A Conyers resident who is one of the 35 administrators, educators and employees indicted last week in the Atlanta Public Schools cheating scandal is due to turn herself in to the Fulton County jail.
Attorney Gerald Griggs said his client, APS teacher Angela Williamson, planned to turn herself in Monday, according an Associated Press report. The defendants have until Tuesday to turn themselves in.
Williamson taught fifth grade at Dobbs Elementary School and administered the 2009 Criteron Reference Competency Test to her students. An APS tribunal last year recommended reinstating Williamson after she was accused of cheating.
At that time, Griggs pointed out the CRCT instruction manual told teachers to ask students to review their answers. "A lot of teachers did the same as Ms. Williamson. They did what they were instructed to do through Atlanta Public Schools," he said to CBS Atlanta last year.
Williamson told CBS Atlanta at the time that the allegations of cheating were false. "It has taken a toll where it has impacted me emotionally, physically and financially."
Fulton County prosecutors allege teachers gave students the right answers, indicated when they had given the wrong answers or changed the answers on the CRCT, which was used to determine progress for the federal No Child Left Behind act.
There are 65 counts and 35 defendants named in the indictment, which alleges that cheating occured in 58 APS schools. The charges included racketeering, or conspiring to make the school system's performance to look better than it was, and false statements and writings, influencing a witness, and theft by taking.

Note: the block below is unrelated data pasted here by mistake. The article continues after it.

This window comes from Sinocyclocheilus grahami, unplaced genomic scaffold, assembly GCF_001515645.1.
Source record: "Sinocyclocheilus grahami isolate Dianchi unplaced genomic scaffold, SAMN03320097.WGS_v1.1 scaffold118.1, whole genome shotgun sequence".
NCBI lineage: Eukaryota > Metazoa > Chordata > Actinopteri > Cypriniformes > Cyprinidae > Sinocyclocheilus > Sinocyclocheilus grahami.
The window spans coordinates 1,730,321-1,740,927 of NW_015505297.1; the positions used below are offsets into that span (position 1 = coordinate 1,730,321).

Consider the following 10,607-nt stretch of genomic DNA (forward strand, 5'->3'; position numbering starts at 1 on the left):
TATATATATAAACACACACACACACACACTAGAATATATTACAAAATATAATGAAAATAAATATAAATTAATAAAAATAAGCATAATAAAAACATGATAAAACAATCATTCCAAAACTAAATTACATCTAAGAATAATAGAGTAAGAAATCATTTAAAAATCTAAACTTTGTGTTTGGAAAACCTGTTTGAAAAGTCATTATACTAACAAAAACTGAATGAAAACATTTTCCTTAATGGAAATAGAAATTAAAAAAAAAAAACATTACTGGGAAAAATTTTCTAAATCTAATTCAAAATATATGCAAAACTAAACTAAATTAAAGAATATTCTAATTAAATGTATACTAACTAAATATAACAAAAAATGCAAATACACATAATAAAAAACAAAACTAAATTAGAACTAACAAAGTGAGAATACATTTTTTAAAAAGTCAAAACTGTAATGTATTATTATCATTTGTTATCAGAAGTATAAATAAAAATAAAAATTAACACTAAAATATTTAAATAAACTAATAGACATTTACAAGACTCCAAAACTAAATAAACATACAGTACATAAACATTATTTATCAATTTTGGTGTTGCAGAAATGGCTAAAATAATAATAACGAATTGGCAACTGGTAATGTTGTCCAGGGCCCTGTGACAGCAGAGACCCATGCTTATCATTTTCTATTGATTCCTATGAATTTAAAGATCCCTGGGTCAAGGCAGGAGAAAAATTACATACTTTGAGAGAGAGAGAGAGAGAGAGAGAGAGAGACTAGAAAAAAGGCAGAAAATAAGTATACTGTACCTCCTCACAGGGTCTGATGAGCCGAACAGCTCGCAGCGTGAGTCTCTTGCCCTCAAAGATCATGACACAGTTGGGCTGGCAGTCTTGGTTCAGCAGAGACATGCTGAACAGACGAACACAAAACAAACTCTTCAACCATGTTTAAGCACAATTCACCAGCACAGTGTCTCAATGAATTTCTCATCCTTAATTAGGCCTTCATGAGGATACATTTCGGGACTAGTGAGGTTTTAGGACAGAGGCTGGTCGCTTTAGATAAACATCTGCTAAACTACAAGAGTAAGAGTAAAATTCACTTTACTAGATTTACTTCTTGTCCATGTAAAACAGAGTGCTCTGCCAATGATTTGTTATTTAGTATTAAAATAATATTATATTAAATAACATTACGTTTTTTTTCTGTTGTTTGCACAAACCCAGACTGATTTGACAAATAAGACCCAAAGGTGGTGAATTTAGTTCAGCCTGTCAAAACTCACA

A former Newton County assistant principal, Christopher Waller, was also indicted. Waller was employed as principal for Parks Middle School and, according to the Atlanta Journal Constitution, one of the key players in the scandal. He, along with former APS Superintendent Beverly Hall, was indicted by a grand jury on charges that they conspired to cheat on standardized tests in order to receive cash bonuses. According to prosecutors, Hall received a $78,000 bonus that year for improving test schools in the Atlanta Public School System.
The accusations began in 2009, when 44 of the 56 Atlanta Public Schools investigated by the state were found to have teachers who erased incorrect answers on state standardized tests. According to the investigation by Governor Nathan Deal's office, the cheating was a result of educators attempting to meet their targets in a "data-driven environment."